Study links being musical to better brain health as you age

Older person's hands shown playing piano

Singing or playing music is a fun and rewarding hobby. But did you know that being musical could actually help your brain age in a healthy way? That’s according to a study from experts at the University of Exeter, King’s College, Brunel University and Imperial College, which included more than 1,000 adults ages 40 and older.

The study was published in the International Journal of Geriatric Psychiatry and looked at how playing a musical instrument or singing in a choir affected brain health. The researchers found that playing an instrument — especially the piano — and singing resulted in improved memory and executive function in older adults.

MORE: Women’s brains perform better in warmer offices, according to new research


The researchers reviewed data about people’s musical activities, then did cognitive testing to come up with their results. The study showed that playing an instrument later into life yields greater benefits. It also suggests that the benefits of singing may come from being part of a group.

MORE: Study says song lyrics are becoming simpler and more repetitive

“Although more research is needed to investigate this relationship, our findings indicate that promoting musical education would be a valuable part of public health initiatives to promote a protective lifestyle for brain health, as would encouraging old adults to return to music in later life,” Anne Corbett, professor of Dementia Research at the University of Exeter, said in a statement.

The study is just the latest to confirm the benefits of musicality on brain health, but music has other benefits, too. For instance, one study showed that parents and kids who listen to music together have closer relationships.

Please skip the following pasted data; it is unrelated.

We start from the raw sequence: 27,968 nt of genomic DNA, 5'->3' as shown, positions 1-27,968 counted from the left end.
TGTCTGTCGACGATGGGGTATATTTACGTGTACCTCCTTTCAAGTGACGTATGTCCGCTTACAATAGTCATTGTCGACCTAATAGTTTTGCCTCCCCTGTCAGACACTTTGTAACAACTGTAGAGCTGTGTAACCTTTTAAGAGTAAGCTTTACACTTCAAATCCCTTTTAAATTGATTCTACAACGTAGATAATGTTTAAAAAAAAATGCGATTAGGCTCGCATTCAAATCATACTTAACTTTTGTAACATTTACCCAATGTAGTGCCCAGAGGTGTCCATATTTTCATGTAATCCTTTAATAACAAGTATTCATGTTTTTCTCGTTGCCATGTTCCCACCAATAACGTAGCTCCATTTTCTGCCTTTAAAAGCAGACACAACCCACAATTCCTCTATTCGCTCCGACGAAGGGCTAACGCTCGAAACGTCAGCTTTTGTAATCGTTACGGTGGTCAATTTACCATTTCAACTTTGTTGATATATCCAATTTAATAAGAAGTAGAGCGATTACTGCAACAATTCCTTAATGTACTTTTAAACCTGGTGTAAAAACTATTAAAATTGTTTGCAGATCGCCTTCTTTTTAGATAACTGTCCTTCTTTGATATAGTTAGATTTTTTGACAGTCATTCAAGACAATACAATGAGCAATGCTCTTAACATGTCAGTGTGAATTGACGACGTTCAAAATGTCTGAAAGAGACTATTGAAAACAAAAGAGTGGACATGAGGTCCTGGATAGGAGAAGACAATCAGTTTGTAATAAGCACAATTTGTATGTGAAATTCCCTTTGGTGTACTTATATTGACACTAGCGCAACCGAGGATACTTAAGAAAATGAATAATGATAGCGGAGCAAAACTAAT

Whether you’ve been singing in a choir since your school days, just picked up the flute as an adult, or are ready to rock the mic at karaoke for the first time, this study proves that you shouldn’t underestimate the power of music.

Senior man plays piano at home for woman

Looking for more ways to keep your brain sharp as you age? Diet, sleep, mental health, exercise and social interaction are all considered pillars that support memory and brain function. So grab your friends to join you for a healthy meal, followed by a night of singing and dancing — but go to bed at a normal time. It just may be the most enjoyable and effective way to protect your brain.

Entertainment, Health, Music, Science & Nature
, ,

Related posts

writing in journal
Why you should make tomorrow's to-do list before you go to bed
5 kids smile at the camera with their heads together
This is the rarest hair and eye color combination
Boats anchor at the sand bar in Torch Lake
This lake in Michigan seriously looks like the Caribbean Sea
A spray bottle sits in front of a plant.
These DIY all natural pesticides will keep bugs out of your house

About the Author
Kate Streit
Kate Streit lives in Chicago. She enjoys stand-up comedy, mystery novels, memoirs, summer and pumpkin spice anything. Visit Scripps News to see more of Kate's work.

From our partners